Exploration for globalizing critical pedagogy in the Korean middle school context: toward critical co-teaching praxis between local and native-English speaking teachers
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Through this paper, the author highlights the necessity of applying CP in the Korean English educational context on three aspects: to overcome national inferiority attached to the Center English; to maximize students' class participation and improve their linguistic skills and simultaneously critical reflections; to surmount washback effect or teaching to the test through a systematic change. Additionally, the author introduces the general educational concept of critical pedagogy (CP), regarding its historical derivation, meaning, and pedagogical approach of classroom practices and multiculturalism. Applying CP to English language teaching (ELT), the author discusses the implication of English as an international language and its corresponding issue of native-English-speaking teachers vis-a-vis their counterparts, non-native-English-speaking teachers in ELT. After introducing pedagogical principles of CP in ELT and the critical praxis of Wallerstein and Auerbach, a great number of case studies will be illustrated as good examples of CP in ELT. Given the ideological role of English in the Korean context, then, the author will strongly underscore the necessity of CP and its appropriation in the Korean context. In this regard, the author presents the methods of dynamic writing and assessment and appropriate them within the framework of CP in Korea. In the final part of practical classroom practices, the author provides two lesson plans for solo-teaching and two lesson plans for co-teaching respectively, and the co-teaching class will be based on a co-developed syllabus by the negotiation of students and teachers. Along with the visual representation of the classroom procedures, the author elaborates the concise steps of three co-taught classes.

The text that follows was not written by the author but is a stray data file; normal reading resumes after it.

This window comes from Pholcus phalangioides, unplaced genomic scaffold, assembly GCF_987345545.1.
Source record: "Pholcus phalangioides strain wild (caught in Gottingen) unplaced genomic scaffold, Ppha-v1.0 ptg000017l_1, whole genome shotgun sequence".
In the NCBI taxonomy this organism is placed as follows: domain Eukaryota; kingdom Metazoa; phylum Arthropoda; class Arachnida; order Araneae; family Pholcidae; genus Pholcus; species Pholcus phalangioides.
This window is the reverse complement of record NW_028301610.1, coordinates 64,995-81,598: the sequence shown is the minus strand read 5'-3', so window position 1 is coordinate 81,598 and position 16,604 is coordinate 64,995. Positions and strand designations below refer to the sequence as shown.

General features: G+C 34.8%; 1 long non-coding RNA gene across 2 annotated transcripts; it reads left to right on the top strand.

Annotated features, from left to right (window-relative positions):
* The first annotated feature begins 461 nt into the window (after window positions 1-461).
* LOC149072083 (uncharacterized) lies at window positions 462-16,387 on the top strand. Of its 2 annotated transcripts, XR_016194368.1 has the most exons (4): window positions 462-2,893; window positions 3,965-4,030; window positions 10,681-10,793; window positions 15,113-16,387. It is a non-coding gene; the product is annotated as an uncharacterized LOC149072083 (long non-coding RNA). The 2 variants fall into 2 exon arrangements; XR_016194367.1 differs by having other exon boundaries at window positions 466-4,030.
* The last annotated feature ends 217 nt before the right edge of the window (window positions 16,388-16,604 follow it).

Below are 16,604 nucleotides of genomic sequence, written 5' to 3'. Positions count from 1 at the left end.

English language teaching
English language--Study and teaching--Korea
Plan B Paper. 2011. Master of Arts-TESOL--University of Wisconsin-River Falls. English Department. 224 leaves. Includes bibliographical references (leaves 212-224).